When he ran for governor of New Jersey in the 2009 Republican Primary, Chris Christie was hardly forthright when PolitickerNJ asked him about the War in Iraq, an action facilitated by Congress and undertaken by then-President George W. Bush, the man who made Christie U.S. Attorney. In fact, Christie gave exactly the same Orwellian answer as Jeb Bush: “Mistakes were made.”
PolitickerNJ remembers the moment well, particularly since leading up to that time this reporter wrote too many times the obituaries of great young men killed in action in a war that cost the United States an estimated $845 billion and the sacred lives of 4,500 U.S. service members, among them Simeon Hunte of Willingboro and Seth Dvorin of Pennington.
When PolitickerNJ asked the campaign trail question about Iraq, Christie gave a reproving look, as though he considered the question out of bounds. “I was never consulted,” Christie responded to whether the war was one of necessity or choice. “A lot of mistakes were made. It’s part of the former President’s record. All I know is what I read in the newspapers.”
That’s what Christie said on February 11th, 2009, in the thick of a Republican Primary for Governor against rival Steve Lonegan, the former mayor of Bogota and a movement conservative allied with then-Assemblyman Mike Doherty (R-23), who in that same primary cycle ran for a state senate seat.
For all of incumbent Governor Jon Corzine’s considerable faults, including a presence in politics that the Star-Ledger correctly assessed as “corrosive to the system,” he got one important thing right: his “no” vote as a U.S. Senator on the 2002 resolution authorizing the president to go to war in Iraq. Then-U.S. Rep. Bob Menendez got that vote right, too. And so did U.S. Rep. Frank Pallone and then-U.S. Rep. Rush Holt.
To his regret, U.S. Rep. Bill Pascrell got it wrong, and so did then-U.S. Rep. Steve Rothman and Rob Andrews and the Republican congressional delegation.
By 2009, as a very wobbly Corzine prepared to face New Jersey voters, the world knew all too well about the absence of weapons of mass destruction in Iraq. But Christie did not condemn Bush’s decision to take the United States to war, nor draw a line as he chooses to do now in his interview this week with CNN: “I don’t think you can honestly say that if we knew then that there was no (weapons of mass destruction), that the country should have gone to war,” he told Jake Tapper.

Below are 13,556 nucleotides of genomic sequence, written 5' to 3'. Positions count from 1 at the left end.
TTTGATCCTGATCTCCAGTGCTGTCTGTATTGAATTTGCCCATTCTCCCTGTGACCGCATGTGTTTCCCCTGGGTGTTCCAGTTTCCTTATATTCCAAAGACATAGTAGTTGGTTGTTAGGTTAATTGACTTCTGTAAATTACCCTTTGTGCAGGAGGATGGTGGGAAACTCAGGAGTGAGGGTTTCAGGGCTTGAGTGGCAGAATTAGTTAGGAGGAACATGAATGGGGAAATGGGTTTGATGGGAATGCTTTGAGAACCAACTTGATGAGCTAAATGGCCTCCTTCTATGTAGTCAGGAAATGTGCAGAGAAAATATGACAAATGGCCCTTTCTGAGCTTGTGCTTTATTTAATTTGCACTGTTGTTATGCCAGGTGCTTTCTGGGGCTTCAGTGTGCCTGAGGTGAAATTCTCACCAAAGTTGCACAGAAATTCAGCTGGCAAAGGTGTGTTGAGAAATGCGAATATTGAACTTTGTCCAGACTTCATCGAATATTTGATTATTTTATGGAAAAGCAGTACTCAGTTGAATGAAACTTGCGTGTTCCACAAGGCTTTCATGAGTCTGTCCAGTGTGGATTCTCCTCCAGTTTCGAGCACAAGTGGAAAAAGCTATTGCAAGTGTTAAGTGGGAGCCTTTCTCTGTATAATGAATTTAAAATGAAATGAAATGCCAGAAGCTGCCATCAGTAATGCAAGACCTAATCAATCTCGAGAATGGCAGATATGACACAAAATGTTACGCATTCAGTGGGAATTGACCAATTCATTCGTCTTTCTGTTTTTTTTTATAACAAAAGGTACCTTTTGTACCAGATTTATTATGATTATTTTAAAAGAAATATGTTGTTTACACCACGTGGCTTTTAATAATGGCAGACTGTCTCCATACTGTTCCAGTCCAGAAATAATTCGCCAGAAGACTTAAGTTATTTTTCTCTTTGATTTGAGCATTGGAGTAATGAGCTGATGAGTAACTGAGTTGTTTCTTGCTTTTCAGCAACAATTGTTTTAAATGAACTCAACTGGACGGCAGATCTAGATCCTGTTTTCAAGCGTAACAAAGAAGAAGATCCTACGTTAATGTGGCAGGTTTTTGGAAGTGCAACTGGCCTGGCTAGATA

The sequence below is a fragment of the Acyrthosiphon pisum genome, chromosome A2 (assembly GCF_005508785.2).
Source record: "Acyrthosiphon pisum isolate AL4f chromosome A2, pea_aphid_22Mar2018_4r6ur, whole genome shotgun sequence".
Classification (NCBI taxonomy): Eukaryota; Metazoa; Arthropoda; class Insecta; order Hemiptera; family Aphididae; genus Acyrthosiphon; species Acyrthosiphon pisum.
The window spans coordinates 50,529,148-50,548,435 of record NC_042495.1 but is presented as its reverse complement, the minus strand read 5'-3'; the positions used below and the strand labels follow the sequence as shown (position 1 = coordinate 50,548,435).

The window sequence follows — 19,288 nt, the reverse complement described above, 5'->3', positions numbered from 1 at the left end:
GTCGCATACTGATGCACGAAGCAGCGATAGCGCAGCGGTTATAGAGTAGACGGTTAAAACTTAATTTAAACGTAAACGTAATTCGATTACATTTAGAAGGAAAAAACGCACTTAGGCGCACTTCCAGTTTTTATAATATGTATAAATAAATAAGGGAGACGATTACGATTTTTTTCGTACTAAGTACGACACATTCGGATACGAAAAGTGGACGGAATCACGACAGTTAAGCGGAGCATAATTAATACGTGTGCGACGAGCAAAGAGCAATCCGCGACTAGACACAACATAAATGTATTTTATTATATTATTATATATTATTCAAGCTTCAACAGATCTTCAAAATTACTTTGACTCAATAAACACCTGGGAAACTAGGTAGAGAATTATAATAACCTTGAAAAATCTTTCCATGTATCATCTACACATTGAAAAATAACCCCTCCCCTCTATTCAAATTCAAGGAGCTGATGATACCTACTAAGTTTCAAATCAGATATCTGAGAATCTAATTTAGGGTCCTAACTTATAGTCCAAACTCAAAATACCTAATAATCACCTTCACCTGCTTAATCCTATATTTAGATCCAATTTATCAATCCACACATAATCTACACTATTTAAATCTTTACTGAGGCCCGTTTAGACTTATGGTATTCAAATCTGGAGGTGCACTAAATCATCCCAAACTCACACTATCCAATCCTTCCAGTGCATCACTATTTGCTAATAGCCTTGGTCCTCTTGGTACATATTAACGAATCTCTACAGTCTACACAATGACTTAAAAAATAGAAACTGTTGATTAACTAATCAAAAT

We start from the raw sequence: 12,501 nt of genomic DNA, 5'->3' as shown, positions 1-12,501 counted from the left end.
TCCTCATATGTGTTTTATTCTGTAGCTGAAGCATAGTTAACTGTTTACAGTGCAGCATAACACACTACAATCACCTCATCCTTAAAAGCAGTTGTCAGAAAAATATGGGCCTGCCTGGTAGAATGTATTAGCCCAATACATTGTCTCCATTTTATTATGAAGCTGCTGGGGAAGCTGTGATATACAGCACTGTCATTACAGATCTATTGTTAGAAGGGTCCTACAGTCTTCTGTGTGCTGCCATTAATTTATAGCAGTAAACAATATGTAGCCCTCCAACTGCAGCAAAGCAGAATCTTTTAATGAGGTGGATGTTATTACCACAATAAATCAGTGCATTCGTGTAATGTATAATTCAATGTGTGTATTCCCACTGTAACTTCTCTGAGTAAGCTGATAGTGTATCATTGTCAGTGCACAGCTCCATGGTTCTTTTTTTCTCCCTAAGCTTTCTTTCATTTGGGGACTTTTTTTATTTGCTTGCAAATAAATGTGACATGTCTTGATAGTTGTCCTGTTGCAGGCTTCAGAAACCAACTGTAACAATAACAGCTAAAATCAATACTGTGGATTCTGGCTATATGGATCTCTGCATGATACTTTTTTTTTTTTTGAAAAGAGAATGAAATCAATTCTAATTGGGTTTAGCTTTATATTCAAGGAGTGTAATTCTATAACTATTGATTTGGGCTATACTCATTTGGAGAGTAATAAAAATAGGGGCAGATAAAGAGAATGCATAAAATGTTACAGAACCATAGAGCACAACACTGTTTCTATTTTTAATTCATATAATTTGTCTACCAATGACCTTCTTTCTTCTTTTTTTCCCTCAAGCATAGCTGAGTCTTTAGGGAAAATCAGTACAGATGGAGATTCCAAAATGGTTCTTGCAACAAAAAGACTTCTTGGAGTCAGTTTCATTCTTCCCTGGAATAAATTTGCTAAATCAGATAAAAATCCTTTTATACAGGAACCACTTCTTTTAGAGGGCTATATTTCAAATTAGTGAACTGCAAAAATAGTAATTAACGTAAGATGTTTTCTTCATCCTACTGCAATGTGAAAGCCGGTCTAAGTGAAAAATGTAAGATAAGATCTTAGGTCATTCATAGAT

There was at least one New Jersey Republican who spoke out then and earlier, and did so with conviction.
Having successfully won that 23rd District state senate seat to succeed Leonard Lance as the upper chamber rep serving Hunterdon and Warren counties, Doherty has long opposed Christie, most vociferously lately. Part of that stark separation between the two Republicans goes back to the campaign season of 2009 when having questioned America’s habit of fighting undeclared wars, Doherty – a proud U.S. Army veteran – became the target of a robocall and mail campaign by the Christie-backed Marcia Karrow senate campaign declaring that Doherty favored “Surrender in Iraq.” (the mail piece is pictured below).
At the top of the ticket in opposition to Christie, Lonegan struck back at the time.
“Mike Doherty is a West Point graduate who served for eight years in the United States Army. Mike and his wife, Linda, have three grown sons in military service,” Lonegan said. “Their son Ryan just returned from a tour of duty in Iraq with the United States Marine Corps. Their son Matt is set to be deployed to Iraq with the United States Army. Their son Jared is stationed on remote duty in South Korea with the U.S. Air Force. …The author of this attack on an American veteran is Chris Christie’s political consultant, Jamestown Associates. Christie campaign chairman Joe Kyrillos and Co-chairman Tom Kean Jr. are Karrow’s top supporters. Neither Mr. Christie or Senator Kean or Senator Kyrillos have ever served in the United States military. Karrow has not served. These people are shameless. They have no right to question the patriotism of Mike Doherty or his family.”
Lonegan lost to Christie, but Doherty won. The Iraq War issue never came up again that year with any force. Christie, for his part, had already addressed it, and New Jersey, apparently had already hurried on, satisfied with his answer:
“Mistakes were made.”